Blue Eyes.  Photo: TodayIsAGoodDay

Blue Eyes. Photo by: TodayIsAGoodDay (Flickr)

Peacocks are a symbol of beauty, reminding us to take pleasure in life.  It is a symbol of beauty, prosperity, royalty, love, compassion, soul and peace.   In buddhism the peacock symbolises purity and their feathers are highly prized.

White Peacock.  Photo:Be Khe

White Peacock. Photo by: Be Khe (Flickr)

I love this next picture.  It’s a hybrid species, a cross between a white and blue peacock.

The White and the Blue.  Photo: Chi Lui

The White and the Blue. Photo by: Chi Lui (Flickr)

In one of Aesop’s fables, the peacock goes to Juno (the Roman name for the greek goddess, Hera) and he complains that the nightingale has a sweet song, and he does not.  Juno replied that the peacock has great beauty and size.  The peacock asked what good was his beauty without a great voice.  Juno wisely replied that every creature has its gifts and faults, and they should be content with all they have and who they are.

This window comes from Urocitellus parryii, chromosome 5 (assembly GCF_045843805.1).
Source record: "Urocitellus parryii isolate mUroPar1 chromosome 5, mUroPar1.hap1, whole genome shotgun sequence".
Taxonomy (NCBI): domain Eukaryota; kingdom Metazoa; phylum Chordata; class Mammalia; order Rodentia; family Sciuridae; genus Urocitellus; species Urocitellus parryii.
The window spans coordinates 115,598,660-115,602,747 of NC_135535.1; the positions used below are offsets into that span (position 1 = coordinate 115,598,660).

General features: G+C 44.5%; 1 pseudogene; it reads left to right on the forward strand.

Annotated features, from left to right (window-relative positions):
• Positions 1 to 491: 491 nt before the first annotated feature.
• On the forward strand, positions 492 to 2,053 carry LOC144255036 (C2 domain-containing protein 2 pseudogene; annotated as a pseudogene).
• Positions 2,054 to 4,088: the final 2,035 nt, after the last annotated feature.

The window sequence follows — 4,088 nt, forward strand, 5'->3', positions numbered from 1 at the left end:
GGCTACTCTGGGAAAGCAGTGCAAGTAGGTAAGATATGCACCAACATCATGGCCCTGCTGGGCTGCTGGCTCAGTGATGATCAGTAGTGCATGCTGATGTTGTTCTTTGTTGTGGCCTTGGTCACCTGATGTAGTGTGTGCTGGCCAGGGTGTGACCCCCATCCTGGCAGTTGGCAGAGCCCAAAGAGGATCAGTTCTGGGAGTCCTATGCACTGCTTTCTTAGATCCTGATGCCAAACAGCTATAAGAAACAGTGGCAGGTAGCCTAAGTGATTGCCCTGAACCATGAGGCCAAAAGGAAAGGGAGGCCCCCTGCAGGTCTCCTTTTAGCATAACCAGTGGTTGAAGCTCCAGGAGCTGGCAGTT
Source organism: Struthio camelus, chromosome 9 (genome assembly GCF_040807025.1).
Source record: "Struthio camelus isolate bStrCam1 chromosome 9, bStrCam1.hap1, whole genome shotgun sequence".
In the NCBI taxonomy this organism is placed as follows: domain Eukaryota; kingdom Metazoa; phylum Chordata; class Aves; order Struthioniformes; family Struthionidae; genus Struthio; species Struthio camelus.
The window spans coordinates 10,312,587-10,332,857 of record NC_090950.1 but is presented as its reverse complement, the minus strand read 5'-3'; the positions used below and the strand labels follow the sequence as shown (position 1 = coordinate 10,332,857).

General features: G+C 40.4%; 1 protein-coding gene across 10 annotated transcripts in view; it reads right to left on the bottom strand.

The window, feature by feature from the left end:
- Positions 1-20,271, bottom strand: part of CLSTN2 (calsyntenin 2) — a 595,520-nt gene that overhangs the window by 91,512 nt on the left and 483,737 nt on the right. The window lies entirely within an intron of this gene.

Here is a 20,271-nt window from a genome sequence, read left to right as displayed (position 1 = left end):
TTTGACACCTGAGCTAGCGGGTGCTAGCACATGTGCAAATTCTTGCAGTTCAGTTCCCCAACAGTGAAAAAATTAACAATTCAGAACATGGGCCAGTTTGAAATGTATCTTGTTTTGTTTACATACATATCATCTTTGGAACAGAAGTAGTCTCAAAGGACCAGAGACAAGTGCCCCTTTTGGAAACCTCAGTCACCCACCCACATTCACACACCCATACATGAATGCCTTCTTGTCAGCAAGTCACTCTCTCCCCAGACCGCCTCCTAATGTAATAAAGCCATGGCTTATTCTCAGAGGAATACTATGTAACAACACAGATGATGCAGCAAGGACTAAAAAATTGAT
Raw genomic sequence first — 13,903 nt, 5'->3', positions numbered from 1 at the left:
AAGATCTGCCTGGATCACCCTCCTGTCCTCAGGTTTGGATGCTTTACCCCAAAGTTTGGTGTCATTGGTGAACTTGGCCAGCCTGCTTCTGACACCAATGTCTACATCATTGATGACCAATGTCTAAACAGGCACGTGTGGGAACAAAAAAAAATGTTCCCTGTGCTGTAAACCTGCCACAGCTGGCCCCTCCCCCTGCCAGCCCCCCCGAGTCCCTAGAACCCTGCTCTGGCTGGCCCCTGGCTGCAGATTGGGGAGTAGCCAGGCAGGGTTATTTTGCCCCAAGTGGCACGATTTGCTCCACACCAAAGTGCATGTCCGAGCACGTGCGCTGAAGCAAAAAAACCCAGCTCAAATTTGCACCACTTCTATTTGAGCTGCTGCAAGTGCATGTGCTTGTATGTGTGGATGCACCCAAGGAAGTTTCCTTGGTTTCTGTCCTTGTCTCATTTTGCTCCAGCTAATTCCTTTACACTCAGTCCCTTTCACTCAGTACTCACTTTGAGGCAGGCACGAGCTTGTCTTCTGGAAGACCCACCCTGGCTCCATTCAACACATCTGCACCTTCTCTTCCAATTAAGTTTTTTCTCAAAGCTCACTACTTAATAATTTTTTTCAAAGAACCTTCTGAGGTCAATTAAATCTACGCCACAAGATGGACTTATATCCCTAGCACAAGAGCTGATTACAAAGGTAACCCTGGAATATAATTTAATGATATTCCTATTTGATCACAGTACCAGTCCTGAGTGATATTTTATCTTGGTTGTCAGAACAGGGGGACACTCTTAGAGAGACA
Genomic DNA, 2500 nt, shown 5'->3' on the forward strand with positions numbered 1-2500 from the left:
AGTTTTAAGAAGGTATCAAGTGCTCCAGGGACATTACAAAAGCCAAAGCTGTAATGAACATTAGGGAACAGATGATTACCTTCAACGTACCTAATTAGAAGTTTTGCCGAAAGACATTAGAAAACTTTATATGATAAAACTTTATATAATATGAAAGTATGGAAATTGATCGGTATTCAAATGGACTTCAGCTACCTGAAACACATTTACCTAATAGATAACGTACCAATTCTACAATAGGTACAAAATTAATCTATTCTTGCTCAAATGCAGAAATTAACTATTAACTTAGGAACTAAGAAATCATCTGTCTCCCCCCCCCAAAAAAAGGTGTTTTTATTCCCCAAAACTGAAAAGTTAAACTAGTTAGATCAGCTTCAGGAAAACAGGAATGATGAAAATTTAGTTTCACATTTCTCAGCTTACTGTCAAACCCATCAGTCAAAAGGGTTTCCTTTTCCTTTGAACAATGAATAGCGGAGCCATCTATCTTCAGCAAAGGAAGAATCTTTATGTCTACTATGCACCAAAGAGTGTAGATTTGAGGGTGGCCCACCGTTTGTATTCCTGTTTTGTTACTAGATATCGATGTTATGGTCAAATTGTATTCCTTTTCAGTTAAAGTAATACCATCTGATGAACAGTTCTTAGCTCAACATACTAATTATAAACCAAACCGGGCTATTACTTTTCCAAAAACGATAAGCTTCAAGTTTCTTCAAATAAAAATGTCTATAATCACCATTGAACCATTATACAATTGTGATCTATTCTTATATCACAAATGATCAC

Sand Mandala – Tibetan Art


In 2001, two Buddhist monks constructed a sand mandala in the Ackland Art Museum in North Carolina USA.  It measured over five feet in diameter and is an exquisite piece of Tibetan Art.  Construction is a delicate and painstaking process.

Drawing the Mandala map

DRAWING THE MANDALA MAP. Click photo to visit Ackland Art Museum (www.ackland.org.art/exhibitions/buddhistart)

Throughout construction the monks pour millions of grains of fine sand, (usually coloured stones that have been ground) from traditional metal funnels called chakpur.

Ackland Art Gallery: Mandala in progress

MANDALA IN PROGRESS - click photo to visit Ackland Art Museum

The intricate patterns and symbols within the piece are astounding.   I love the vibrant colours, symmetry and symbolism of the work and can appreciate looking at the smallest corner or the piece as a whole.